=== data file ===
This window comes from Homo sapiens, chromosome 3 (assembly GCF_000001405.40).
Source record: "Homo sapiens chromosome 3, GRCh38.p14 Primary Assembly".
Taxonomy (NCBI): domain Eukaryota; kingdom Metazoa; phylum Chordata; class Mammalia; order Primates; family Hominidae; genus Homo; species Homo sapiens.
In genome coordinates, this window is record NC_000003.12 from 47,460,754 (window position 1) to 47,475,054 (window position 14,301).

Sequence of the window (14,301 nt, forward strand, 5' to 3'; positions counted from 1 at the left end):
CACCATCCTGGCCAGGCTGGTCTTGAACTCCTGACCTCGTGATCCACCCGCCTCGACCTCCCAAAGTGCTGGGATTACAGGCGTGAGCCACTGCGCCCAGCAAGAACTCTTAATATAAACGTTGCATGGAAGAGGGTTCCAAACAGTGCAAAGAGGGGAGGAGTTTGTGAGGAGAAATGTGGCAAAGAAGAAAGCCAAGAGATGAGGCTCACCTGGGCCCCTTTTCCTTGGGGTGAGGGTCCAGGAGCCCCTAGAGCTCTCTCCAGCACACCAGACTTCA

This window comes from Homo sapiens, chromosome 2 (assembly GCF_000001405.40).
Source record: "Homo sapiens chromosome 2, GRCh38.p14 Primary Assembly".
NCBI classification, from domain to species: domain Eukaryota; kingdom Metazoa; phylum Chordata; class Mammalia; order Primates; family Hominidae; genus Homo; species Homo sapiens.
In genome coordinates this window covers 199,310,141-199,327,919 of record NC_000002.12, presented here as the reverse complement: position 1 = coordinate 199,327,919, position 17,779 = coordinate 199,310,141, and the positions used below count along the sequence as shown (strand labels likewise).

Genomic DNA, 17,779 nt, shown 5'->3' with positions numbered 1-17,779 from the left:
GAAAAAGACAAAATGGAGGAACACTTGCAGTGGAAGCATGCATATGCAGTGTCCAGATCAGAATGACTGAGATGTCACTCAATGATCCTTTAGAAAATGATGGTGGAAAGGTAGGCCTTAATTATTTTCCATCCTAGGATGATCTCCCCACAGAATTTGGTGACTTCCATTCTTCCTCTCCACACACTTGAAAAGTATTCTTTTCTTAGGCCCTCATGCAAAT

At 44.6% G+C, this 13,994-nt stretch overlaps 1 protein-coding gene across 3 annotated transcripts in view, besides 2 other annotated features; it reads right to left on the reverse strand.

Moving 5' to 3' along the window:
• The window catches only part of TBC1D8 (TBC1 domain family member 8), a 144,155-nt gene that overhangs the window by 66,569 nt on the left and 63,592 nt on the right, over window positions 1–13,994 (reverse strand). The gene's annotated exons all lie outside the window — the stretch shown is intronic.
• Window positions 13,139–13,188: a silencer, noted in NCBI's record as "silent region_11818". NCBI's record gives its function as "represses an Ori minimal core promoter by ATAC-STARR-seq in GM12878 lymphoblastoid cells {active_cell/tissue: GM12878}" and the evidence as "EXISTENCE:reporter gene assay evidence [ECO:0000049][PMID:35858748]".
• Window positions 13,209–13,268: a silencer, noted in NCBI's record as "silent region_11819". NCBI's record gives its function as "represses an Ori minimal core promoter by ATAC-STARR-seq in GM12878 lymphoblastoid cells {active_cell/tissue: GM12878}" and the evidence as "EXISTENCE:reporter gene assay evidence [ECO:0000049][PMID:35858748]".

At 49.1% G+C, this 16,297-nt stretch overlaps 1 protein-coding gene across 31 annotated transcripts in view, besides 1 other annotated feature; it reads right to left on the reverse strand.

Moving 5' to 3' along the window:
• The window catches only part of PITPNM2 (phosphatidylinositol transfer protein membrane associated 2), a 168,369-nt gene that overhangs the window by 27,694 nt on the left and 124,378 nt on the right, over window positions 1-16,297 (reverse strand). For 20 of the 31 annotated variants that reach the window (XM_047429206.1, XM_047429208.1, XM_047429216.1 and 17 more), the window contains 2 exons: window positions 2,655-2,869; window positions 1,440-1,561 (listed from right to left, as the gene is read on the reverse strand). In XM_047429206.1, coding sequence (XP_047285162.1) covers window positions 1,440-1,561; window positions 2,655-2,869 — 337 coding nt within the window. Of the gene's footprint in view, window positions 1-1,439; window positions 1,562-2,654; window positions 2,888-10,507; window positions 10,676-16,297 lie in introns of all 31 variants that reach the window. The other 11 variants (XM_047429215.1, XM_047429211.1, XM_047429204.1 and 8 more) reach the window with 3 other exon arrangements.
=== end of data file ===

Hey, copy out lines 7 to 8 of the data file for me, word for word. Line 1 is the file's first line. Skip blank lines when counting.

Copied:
This window comes from Homo sapiens, chromosome 2 (assembly GCF_000001405.40).
Source record: "Homo sapiens chromosome 2, GRCh38.p14 Primary Assembly".